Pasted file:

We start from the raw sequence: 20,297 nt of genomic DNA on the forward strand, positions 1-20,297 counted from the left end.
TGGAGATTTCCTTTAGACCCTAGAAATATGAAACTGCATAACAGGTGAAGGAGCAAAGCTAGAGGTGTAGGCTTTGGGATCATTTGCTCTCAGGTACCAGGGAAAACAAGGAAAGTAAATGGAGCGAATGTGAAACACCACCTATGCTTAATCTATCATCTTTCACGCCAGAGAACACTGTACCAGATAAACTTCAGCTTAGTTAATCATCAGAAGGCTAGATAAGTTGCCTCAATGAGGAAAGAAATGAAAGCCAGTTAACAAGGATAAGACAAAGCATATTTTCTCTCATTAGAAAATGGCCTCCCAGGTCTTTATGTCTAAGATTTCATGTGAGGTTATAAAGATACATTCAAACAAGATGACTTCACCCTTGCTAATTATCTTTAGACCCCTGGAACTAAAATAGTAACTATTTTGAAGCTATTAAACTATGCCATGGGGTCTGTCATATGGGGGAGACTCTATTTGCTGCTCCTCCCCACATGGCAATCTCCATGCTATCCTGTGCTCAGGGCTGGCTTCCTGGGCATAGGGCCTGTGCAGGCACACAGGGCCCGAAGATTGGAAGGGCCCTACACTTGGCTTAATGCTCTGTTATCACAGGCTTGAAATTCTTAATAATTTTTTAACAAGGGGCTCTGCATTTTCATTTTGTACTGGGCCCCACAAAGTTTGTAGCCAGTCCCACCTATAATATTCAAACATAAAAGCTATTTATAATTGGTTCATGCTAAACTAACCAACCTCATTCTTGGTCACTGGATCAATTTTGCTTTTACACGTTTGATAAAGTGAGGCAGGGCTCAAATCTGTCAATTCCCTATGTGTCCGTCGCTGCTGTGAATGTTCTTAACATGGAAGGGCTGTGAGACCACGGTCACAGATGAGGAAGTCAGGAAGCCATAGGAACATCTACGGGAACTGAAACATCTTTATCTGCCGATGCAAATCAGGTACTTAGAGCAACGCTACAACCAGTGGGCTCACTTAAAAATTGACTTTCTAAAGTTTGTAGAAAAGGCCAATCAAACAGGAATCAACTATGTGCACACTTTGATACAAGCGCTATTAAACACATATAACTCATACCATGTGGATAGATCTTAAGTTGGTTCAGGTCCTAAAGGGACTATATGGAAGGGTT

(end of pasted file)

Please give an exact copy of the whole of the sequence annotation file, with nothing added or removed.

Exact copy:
We start from the raw sequence: 20,297 nt of genomic DNA on the forward strand, positions 1-20,297 counted from the left end.
TGGAGATTTCCTTTAGACCCTAGAAATATGAAACTGCATAACAGGTGAAGGAGCAAAGCTAGAGGTGTAGGCTTTGGGATCATTTGCTCTCAGGTACCAGGGAAAACAAGGAAAGTAAATGGAGCGAATGTGAAACACCACCTATGCTTAATCTATCATCTTTCACGCCAGAGAACACTGTACCAGATAAACTTCAGCTTAGTTAATCATCAGAAGGCTAGATAAGTTGCCTCAATGAGGAAAGAAATGAAAGCCAGTTAACAAGGATAAGACAAAGCATATTTTCTCTCATTAGAAAATGGCCTCCCAGGTCTTTATGTCTAAGATTTCATGTGAGGTTATAAAGATACATTCAAACAAGATGACTTCACCCTTGCTAATTATCTTTAGACCCCTGGAACTAAAATAGTAACTATTTTGAAGCTATTAAACTATGCCATGGGGTCTGTCATATGGGGGAGACTCTATTTGCTGCTCCTCCCCACATGGCAATCTCCATGCTATCCTGTGCTCAGGGCTGGCTTCCTGGGCATAGGGCCTGTGCAGGCACACAGGGCCCGAAGATTGGAAGGGCCCTACACTTGGCTTAATGCTCTGTTATCACAGGCTTGAAATTCTTAATAATTTTTTAACAAGGGGCTCTGCATTTTCATTTTGTACTGGGCCCCACAAAGTTTGTAGCCAGTCCCACCTATAATATTCAAACATAAAAGCTATTTATAATTGGTTCATGCTAAACTAACCAACCTCATTCTTGGTCACTGGATCAATTTTGCTTTTACACGTTTGATAAAGTGAGGCAGGGCTCAAATCTGTCAATTCCCTATGTGTCCGTCGCTGCTGTGAATGTTCTTAACATGGAAGGGCTGTGAGACCACGGTCACAGATGAGGAAGTCAGGAAGCCATAGGAACATCTACGGGAACTGAAACATCTTTATCTGCCGATGCAAATCAGGTACTTAGAGCAACGCTACAACCAGTGGGCTCACTTAAAAATTGACTTTCTAAAGTTTGTAGAAAAGGCCAATCAAACAGGAATCAACTATGTGCACACTTTGATACAAGCGCTATTAAACACATATAACTCATACCATGTGGATAGATCTTAAGTTGGTTCAGGTCCTAAAGGGACTATATGGAAGGGTT